These circumstances tell us a lot about why turnout is what it is in the parties’ respective primaries, but they tell us very, very little about what voter turnout will look like in a Trump/Clinton general election. A more telling predictor is the fact that the general election is likely to be polarized to epic proportions, which on balance has been shown to increase turnout, among other forms of political participation. The causal story for this jives with everything we know about rational political behavior: When voters perceive a greater difference between two candidates, there are greater benefits and costs associated with the outcome of the election. This increases the incentive to cast a ballot for one candidate or the other.

You don’t have to think that Hillary Clinton is the Messiah, or have voted for her in the spring, to feel that it’s really important for Donald Trump to lose in the fall. Republicans want to believe that having higher turnout in the primaries means they will have higher turnout in the general election. That thinking is wishful at best. The relationship simply isn’t there.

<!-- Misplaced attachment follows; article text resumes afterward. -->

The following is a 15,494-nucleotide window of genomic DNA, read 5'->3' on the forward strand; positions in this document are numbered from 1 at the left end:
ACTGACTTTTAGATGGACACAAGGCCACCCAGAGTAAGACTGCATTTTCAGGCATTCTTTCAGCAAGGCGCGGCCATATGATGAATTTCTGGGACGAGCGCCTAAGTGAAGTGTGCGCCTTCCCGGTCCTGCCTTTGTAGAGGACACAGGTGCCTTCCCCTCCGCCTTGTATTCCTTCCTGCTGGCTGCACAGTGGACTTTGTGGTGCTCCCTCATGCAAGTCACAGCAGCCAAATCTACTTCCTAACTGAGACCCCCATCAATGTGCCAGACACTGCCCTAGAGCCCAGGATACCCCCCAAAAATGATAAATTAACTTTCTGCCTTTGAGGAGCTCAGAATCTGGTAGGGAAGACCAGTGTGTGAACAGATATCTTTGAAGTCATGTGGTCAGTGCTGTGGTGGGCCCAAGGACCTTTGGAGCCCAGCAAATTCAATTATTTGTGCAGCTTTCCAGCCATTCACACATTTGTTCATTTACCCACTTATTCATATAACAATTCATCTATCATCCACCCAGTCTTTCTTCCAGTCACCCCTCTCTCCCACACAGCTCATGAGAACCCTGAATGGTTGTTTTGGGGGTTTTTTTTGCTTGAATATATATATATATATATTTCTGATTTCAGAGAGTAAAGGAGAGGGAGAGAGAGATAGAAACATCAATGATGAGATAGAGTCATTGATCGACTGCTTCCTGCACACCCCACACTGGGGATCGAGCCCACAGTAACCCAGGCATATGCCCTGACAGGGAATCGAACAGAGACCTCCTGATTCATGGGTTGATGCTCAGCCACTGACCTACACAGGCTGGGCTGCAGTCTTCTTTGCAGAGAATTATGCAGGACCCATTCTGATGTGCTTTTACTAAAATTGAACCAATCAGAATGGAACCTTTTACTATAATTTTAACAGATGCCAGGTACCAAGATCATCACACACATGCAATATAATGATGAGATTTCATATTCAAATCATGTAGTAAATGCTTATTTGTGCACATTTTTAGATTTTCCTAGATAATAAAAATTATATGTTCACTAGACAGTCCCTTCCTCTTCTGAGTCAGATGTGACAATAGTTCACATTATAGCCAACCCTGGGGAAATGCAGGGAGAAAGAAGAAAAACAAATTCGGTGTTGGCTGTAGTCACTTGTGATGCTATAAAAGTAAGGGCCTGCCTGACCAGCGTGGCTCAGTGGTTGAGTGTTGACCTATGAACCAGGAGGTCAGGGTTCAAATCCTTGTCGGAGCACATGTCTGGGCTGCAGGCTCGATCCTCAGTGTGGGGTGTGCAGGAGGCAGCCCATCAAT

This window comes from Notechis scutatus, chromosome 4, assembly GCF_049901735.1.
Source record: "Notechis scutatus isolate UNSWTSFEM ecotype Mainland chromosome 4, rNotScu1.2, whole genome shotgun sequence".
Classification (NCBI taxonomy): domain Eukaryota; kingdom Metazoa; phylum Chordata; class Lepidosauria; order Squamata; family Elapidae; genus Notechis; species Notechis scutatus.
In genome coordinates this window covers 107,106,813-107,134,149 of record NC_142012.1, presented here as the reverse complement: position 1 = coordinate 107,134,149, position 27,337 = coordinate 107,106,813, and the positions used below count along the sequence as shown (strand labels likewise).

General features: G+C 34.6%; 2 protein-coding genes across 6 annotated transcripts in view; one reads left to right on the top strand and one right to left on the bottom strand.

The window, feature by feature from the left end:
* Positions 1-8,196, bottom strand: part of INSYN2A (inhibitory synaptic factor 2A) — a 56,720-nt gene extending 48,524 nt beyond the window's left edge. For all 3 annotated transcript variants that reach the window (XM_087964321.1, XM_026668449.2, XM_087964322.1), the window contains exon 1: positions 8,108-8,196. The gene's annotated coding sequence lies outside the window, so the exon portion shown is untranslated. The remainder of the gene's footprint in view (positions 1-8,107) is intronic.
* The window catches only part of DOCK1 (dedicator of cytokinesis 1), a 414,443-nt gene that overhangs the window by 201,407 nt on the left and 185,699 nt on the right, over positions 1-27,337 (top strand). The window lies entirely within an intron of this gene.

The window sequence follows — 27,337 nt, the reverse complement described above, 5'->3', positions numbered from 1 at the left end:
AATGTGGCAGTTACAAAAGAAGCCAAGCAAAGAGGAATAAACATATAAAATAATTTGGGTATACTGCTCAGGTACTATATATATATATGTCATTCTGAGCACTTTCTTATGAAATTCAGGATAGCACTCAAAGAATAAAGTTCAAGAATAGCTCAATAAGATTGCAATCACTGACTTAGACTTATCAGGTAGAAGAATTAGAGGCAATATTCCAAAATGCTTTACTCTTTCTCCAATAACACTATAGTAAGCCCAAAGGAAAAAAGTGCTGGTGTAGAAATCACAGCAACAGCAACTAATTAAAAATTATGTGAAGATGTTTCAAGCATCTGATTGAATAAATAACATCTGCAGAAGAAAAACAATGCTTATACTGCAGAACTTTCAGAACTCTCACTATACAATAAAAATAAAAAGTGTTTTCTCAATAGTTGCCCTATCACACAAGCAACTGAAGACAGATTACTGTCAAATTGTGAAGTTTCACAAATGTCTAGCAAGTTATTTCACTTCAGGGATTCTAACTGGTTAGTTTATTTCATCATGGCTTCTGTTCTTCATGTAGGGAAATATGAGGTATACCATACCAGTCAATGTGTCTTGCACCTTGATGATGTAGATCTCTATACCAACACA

Jon Green graduated from Kenyon College with a B.A. in Political Science and high honors in Political Cognition. He worked as a field organizer for Congressman Tom Perriello in 2010 and a Regional Field Director for President Obama's re-election campaign in 2012. Jon writes on a number of topics, but pays especially close attention to elections, religion and political cognition. Follow him on Twitter at @_Jon_Green, and on Google+. .

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  • ParadeOfFools